Pangs does a great job of addressing the big elephant in the room with Thanksgiving: the historical origins of the holiday. Buffy (Sarah Michelle Gellar) wants one day of normalcy from fighting evil and just wants to focus on hosting a traditional Thanksgiving dinner. While Buffy is trying to prep for dinner, a Native American spirit seeks vengeance against people who have slaughtered the indigenous people. It leads to the gang debating if they should even stop him. In a show about vampire slayers and demons, you don’t really expect to see a conversation about colonialism handled so well. Both sides make good points and they’re all in character.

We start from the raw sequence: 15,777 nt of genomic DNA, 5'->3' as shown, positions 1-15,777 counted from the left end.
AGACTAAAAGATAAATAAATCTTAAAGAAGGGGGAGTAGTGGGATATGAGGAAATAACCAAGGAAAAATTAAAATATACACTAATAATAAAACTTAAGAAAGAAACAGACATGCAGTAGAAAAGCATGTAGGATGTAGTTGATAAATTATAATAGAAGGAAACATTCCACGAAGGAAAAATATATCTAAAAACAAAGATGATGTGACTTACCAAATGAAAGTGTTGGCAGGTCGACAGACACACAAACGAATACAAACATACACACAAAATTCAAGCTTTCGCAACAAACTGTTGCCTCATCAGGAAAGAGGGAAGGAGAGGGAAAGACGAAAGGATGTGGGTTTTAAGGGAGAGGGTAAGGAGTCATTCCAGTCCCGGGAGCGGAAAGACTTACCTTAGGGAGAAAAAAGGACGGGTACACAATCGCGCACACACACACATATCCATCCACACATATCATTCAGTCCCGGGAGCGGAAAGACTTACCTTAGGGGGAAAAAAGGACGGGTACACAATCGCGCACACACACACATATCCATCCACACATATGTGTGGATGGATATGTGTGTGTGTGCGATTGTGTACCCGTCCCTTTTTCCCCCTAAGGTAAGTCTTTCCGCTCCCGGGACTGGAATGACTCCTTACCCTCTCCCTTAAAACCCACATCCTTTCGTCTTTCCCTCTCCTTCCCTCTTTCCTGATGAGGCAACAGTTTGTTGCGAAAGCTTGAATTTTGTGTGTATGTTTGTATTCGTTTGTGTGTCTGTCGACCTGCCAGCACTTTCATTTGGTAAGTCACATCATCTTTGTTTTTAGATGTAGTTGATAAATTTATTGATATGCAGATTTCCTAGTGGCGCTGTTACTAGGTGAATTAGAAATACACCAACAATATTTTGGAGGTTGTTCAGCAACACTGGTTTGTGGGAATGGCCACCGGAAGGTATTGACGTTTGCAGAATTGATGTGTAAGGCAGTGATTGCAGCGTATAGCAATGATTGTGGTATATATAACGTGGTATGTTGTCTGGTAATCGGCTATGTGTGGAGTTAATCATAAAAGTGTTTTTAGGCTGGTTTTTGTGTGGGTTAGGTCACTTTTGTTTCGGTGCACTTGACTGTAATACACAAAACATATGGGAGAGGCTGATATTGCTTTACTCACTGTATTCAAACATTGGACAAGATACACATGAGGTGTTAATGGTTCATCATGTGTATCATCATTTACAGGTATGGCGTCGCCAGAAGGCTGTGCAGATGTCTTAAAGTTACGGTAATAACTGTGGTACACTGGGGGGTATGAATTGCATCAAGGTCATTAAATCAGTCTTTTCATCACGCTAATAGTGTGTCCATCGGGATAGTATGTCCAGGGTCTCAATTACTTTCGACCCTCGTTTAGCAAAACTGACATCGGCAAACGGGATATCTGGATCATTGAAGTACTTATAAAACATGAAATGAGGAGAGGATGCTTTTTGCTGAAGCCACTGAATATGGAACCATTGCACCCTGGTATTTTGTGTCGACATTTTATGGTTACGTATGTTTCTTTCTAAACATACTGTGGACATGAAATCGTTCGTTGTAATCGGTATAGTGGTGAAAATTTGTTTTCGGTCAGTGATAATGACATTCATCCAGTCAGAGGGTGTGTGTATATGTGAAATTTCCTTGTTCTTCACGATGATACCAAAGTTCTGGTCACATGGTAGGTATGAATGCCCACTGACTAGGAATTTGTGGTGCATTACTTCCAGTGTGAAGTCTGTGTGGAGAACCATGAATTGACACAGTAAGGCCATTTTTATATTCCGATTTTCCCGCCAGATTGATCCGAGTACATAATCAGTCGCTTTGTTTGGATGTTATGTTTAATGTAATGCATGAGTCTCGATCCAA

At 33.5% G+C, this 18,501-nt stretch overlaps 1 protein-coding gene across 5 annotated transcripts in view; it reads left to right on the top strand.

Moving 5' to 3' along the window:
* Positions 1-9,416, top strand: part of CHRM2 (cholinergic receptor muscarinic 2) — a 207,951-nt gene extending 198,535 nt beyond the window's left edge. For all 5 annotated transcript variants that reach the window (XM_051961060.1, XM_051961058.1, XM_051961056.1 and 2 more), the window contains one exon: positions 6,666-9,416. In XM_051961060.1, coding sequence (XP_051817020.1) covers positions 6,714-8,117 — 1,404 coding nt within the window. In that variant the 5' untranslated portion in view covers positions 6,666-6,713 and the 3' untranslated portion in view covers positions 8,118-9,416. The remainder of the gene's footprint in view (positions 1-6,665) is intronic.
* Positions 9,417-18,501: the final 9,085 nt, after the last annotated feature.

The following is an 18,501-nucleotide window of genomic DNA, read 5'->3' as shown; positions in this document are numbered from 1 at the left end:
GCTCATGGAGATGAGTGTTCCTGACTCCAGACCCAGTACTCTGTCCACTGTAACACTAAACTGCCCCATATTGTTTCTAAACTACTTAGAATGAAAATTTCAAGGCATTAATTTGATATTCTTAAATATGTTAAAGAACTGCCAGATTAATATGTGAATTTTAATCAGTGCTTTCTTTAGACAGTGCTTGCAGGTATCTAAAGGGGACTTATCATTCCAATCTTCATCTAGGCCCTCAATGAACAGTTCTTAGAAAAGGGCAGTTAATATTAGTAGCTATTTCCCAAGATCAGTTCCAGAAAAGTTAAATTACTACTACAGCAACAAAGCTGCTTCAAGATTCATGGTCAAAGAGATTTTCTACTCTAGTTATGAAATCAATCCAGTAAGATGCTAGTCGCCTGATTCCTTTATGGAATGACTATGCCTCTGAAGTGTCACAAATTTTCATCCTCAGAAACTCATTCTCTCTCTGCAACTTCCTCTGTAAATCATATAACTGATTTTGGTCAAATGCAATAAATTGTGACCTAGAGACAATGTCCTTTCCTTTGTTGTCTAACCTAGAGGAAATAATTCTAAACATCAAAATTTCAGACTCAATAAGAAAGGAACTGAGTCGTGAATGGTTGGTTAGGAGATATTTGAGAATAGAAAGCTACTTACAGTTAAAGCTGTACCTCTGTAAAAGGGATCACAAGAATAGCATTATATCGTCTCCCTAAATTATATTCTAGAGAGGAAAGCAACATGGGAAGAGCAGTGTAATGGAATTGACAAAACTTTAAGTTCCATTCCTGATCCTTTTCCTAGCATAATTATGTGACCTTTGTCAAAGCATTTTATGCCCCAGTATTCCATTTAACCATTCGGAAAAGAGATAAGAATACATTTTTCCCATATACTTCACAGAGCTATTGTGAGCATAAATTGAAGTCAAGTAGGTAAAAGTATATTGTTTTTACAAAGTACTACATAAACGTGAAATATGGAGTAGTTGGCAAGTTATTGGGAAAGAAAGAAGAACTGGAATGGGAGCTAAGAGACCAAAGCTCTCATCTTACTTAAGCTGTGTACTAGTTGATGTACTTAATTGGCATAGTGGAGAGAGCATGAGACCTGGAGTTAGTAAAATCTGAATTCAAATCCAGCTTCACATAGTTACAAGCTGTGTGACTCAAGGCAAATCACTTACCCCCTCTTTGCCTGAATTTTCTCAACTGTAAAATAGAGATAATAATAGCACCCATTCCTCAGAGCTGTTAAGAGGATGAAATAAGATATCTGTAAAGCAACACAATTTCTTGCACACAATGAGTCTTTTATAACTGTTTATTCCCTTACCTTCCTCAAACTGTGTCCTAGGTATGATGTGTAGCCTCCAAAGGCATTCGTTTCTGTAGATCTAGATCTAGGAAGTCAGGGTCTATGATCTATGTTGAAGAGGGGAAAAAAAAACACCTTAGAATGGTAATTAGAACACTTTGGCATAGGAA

Along with that debate, this episode features amazing lines, including one of the best Spike moments in the whole show. He explains why Americans shouldn’t feel guilty about conquering other cultures by saying “You won. All right? You came in and you killed them and you took their land. That’s what conquering nations do. It’s what Caesar did, and he’s not going around saying, I came, I conquered, I felt really bad about it.” Balancing out funny moments and the debate about guilt that comes with Thanksgiving, Pangs remains a must watch.
3. A Charlie Brown Thanksgiving (1973)
The Peanuts Gang always has the best holiday specials, and a Charlie Brown Thanksgiving is no exception. It boasts the same Peanuts charm that we all love. It’s the acting from the child actors that helps make any Peanuts special feel memorable. Some people might say that it’s awkward and forced, but that’s precisely what the Peanuts specials go for. It’s reminiscent of a school play, and the Peanuts gang is a part of the cast.